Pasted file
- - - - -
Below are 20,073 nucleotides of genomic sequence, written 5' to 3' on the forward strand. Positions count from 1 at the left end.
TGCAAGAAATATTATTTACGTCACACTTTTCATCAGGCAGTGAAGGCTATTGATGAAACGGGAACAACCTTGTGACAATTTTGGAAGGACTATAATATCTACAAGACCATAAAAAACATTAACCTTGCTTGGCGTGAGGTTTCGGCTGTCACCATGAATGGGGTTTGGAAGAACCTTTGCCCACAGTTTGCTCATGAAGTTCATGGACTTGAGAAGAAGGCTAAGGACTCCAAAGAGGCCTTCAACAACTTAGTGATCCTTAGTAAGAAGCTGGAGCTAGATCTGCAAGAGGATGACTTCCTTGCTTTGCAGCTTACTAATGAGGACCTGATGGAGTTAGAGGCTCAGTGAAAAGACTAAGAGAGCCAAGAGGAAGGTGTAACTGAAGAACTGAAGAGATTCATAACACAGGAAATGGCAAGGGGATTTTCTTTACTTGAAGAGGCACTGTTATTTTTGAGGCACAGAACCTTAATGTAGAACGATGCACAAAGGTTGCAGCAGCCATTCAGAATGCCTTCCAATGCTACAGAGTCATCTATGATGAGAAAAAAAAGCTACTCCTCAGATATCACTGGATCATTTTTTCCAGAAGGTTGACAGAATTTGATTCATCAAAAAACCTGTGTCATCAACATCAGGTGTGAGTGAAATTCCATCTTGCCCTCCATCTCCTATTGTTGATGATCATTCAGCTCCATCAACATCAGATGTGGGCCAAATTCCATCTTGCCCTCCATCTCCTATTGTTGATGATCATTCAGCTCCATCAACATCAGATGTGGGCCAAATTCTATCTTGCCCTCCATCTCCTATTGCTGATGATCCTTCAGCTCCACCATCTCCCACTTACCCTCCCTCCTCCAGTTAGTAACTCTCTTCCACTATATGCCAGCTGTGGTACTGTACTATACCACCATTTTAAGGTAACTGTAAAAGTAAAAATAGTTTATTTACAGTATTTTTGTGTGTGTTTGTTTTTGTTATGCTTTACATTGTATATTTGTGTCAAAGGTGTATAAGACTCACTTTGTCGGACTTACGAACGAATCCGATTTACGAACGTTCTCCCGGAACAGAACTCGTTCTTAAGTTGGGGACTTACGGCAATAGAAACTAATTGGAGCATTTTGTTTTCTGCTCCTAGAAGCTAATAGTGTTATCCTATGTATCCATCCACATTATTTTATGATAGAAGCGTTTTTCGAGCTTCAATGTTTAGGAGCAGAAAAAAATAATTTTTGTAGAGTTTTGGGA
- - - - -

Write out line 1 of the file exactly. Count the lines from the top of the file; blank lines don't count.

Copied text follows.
Below are 20,073 nucleotides of genomic sequence, written 5' to 3' on the forward strand. Positions count from 1 at the left end.